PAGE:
A concrete example is called for here. Image that we've got an n-tier application which generates a database lookup result as an XML document. A server-centric solution would use XSL on the web server to format an HTML document, perhaps containing hyper-text links which would permit the user to select the specific record of interest. Depending on the number of elements in the result set, this approach could generate long HTML pages. On the other hand, the requirements on the browser are minimal.

The second approach would involve downloading an applet to the client and having that client request the result set, as an XML document, from the server, along with the XSL. The client could then perhaps display a scolled list of the result set on the browser window and perform the logical processing of requests for a specific record. Once again, depending on the size of the result set, this could significantly tax the memory utilization of the applet. It should also be considered that not every browser supports applets, whether through design or user choice.

Above is a screen shot of a demonstration I put together to show how the various elements work together. All the data is fictional, and since it's a screen shot the links won't work. I've used some fancy XSL in order to create the active links, but static HTML would not require this level of complexity. Here are links to the files used in this demonstration:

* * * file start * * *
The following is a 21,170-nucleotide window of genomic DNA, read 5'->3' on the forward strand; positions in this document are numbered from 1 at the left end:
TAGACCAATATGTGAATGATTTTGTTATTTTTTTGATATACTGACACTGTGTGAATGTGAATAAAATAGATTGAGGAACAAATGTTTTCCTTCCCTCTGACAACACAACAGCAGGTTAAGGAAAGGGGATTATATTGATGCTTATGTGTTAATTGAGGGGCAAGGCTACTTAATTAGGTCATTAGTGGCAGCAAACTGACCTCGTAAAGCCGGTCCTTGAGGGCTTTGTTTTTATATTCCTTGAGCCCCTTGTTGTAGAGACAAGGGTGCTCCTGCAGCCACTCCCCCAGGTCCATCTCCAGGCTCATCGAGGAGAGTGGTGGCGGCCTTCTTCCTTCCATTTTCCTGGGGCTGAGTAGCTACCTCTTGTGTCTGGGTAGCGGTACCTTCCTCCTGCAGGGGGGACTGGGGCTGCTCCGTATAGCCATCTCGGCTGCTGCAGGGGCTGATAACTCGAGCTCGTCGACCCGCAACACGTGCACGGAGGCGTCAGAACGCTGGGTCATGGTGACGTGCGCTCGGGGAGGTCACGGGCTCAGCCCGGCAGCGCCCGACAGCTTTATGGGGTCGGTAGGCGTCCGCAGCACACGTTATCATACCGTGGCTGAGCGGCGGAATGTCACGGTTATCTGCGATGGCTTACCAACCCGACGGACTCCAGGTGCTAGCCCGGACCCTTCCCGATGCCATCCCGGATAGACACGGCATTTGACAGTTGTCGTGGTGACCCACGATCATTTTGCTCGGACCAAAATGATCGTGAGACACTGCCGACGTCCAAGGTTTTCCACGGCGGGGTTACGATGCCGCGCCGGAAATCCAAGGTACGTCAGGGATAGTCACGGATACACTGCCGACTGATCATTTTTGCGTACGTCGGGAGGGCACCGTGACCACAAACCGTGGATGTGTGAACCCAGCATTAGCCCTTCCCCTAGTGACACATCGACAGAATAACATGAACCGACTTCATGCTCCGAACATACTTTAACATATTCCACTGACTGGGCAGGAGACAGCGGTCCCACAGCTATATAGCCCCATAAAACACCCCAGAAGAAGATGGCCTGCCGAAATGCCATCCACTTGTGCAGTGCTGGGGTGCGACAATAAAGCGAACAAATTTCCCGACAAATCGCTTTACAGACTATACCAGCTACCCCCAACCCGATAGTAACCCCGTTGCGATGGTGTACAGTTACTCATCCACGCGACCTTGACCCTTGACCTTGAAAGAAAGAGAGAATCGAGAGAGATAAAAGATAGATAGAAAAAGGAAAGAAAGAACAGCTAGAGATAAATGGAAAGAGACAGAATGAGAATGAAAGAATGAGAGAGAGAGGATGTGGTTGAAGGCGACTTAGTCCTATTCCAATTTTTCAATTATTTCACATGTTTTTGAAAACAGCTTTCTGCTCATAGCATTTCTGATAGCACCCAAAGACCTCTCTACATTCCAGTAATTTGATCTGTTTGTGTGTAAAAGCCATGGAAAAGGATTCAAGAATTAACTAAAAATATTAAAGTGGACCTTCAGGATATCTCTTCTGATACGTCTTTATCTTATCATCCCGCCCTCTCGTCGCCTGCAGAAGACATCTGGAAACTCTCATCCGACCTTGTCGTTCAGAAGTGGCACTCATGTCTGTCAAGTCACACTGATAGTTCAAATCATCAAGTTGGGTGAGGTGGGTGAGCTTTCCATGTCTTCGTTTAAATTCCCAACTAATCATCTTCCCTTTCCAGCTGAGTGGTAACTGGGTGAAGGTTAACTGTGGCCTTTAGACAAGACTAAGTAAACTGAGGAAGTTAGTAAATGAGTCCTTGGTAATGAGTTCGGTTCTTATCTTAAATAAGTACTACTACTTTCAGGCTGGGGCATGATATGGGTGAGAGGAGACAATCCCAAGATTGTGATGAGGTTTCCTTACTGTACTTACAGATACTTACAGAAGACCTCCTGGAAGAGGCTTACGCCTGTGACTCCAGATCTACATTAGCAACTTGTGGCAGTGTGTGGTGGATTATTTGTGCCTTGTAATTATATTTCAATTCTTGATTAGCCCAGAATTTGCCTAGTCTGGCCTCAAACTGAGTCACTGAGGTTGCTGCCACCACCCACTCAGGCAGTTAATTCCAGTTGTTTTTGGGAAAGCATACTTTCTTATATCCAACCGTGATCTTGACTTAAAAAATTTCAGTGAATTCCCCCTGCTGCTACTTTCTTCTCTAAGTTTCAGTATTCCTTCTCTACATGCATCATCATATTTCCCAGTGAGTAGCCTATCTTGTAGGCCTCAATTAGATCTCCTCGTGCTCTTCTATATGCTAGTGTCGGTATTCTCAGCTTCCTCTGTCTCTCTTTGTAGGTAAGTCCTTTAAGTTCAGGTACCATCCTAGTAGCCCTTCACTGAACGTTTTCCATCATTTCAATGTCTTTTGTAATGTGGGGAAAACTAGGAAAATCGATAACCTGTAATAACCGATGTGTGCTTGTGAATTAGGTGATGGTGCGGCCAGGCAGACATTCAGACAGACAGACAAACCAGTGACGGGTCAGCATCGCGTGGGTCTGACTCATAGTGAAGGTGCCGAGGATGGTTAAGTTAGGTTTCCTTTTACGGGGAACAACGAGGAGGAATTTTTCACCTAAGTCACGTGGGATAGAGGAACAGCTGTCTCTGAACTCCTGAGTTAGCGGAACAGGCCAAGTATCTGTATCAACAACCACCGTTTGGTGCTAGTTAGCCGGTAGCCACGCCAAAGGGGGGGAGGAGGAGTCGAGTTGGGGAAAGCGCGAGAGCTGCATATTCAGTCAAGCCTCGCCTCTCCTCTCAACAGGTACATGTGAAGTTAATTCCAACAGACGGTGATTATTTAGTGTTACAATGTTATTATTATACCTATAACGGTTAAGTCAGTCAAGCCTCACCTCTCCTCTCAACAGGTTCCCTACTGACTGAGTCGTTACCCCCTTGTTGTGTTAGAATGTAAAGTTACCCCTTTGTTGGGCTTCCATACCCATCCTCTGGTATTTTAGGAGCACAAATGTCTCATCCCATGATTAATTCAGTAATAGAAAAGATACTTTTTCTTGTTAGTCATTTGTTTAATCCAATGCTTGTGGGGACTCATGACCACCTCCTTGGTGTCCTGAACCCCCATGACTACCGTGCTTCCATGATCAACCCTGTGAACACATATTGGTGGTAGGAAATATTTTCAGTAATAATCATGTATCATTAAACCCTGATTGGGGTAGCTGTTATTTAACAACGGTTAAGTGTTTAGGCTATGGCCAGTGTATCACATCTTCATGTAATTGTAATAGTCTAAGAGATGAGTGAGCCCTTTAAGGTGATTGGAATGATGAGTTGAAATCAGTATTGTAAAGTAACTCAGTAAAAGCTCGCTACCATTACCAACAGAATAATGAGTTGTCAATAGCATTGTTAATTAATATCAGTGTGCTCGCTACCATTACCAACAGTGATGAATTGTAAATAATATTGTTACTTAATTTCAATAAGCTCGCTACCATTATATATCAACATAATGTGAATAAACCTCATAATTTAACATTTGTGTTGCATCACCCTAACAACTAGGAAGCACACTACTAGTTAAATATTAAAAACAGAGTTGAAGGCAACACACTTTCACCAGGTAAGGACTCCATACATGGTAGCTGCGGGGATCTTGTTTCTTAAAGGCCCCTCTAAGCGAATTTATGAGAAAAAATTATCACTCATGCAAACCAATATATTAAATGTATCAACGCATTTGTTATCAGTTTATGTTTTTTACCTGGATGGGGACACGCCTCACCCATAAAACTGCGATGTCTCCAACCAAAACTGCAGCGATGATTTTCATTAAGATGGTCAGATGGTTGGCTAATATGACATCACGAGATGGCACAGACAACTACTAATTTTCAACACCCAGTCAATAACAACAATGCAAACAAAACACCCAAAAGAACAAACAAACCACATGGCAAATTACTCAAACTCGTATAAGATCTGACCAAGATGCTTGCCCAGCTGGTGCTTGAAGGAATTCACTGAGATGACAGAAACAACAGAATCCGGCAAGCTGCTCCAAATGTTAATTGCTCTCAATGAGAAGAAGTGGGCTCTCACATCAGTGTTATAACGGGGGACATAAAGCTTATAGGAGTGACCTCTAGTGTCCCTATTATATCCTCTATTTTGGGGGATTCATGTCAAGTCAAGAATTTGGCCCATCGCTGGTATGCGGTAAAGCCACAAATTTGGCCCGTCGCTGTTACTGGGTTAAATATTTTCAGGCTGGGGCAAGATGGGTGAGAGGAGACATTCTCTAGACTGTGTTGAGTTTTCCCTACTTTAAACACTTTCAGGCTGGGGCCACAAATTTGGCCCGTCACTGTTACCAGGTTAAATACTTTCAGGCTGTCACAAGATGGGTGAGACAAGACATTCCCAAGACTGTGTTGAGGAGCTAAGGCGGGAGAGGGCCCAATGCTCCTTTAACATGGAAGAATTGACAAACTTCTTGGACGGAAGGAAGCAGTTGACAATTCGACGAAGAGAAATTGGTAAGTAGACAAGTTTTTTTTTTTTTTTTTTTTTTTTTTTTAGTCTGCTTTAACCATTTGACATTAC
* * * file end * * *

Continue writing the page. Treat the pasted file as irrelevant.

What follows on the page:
If you want to experiment with this yourself, download the xalan package from Apache and follow the instructions. It basically involves adding the xalan and xerces (included in the xalan download) jar files in your CLASSPATH and running:
java org.apache.xalan.xslt.Process -in fn -xsl fn -out fn

I was recently doing some work with the DOM API in order to create and read XML files. There might be plenty of examples out there when it comes to SAX, but I couldn't find anything in the way of sample Java programs using DOM to interact with XML documents. There are also some cute little kinks to the processing of files in order to make them "human-readable", which seems strange since the whole point is to make them readable! Click here for an article showing how I approached a particular challenge.

Bottom line? XML appears to have considerable potential, especially as it is merely marked-up text. Various vertical markets have already defined DTDs for exchanging documents such as invoices and orders. Digital data can be converted to text form using representations such as base-64, permitting the transfer of images such as x-rays, etc. It's not inconceivable that future software will be able to collect and collate logical data from a variety of sources and be able to present it in a single cohesive view. Exciting possibilities indeed!

July 9th, 2000
(updated July 31st, 2000)